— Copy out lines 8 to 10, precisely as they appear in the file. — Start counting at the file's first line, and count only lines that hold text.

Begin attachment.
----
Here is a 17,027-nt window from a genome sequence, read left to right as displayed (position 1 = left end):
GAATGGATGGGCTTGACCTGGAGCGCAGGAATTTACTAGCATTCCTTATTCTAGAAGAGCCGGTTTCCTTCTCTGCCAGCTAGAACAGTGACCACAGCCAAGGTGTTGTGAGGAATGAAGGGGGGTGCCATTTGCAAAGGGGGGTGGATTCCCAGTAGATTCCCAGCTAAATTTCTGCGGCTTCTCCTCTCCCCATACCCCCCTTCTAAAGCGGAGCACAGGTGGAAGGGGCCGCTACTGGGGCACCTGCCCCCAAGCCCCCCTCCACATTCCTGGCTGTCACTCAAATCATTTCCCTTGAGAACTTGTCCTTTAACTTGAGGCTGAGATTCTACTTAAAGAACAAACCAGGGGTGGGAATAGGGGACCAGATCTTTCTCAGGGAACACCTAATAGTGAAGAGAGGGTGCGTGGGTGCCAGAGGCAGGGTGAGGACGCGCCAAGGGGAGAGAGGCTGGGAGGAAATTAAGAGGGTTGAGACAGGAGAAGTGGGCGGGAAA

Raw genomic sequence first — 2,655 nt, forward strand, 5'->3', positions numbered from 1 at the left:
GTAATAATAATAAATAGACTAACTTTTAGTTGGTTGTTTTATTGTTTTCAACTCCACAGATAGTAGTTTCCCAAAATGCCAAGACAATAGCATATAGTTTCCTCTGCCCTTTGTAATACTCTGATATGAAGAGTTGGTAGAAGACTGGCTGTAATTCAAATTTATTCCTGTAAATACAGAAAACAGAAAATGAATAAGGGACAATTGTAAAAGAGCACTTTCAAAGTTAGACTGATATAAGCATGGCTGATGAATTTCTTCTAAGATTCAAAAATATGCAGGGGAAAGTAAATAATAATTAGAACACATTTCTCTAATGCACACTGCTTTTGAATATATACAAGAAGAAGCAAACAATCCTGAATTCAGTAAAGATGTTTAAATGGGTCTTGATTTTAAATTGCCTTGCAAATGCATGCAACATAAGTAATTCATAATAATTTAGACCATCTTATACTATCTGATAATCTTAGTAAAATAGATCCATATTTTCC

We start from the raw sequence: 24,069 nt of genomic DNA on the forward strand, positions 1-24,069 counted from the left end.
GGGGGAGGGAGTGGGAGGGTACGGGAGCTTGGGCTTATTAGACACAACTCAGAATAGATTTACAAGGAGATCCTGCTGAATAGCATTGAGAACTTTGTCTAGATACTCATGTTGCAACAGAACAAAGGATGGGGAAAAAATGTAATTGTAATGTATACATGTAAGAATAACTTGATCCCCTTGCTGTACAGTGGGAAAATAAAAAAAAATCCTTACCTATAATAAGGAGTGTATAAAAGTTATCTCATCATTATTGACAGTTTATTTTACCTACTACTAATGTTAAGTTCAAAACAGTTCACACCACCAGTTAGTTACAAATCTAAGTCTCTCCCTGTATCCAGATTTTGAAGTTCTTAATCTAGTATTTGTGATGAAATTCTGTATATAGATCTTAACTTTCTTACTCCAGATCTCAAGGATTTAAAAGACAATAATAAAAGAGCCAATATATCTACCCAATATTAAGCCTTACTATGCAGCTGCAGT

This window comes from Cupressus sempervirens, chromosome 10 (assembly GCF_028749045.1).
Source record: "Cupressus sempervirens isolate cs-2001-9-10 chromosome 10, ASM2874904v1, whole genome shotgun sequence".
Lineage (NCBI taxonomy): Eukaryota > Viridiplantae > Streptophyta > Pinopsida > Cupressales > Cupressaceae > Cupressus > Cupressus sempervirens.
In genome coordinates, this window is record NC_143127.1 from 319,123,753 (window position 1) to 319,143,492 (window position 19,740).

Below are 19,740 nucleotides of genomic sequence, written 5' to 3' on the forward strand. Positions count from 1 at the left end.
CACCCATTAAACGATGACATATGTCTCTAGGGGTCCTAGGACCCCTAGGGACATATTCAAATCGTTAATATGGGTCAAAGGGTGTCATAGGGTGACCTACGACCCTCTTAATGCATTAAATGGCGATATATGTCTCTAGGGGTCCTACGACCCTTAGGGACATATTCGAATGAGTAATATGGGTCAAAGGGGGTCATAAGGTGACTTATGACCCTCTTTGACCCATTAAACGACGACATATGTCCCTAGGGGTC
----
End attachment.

Source record: "Cupressus sempervirens isolate cs-2001-9-10 chromosome 10, ASM2874904v1, whole genome shotgun sequence".
Lineage (NCBI taxonomy): Eukaryota > Viridiplantae > Streptophyta > Pinopsida > Cupressales > Cupressaceae > Cupressus > Cupressus sempervirens.
In genome coordinates, this window is record NC_143127.1 from 319,123,753 (window position 1) to 319,143,492 (window position 19,740).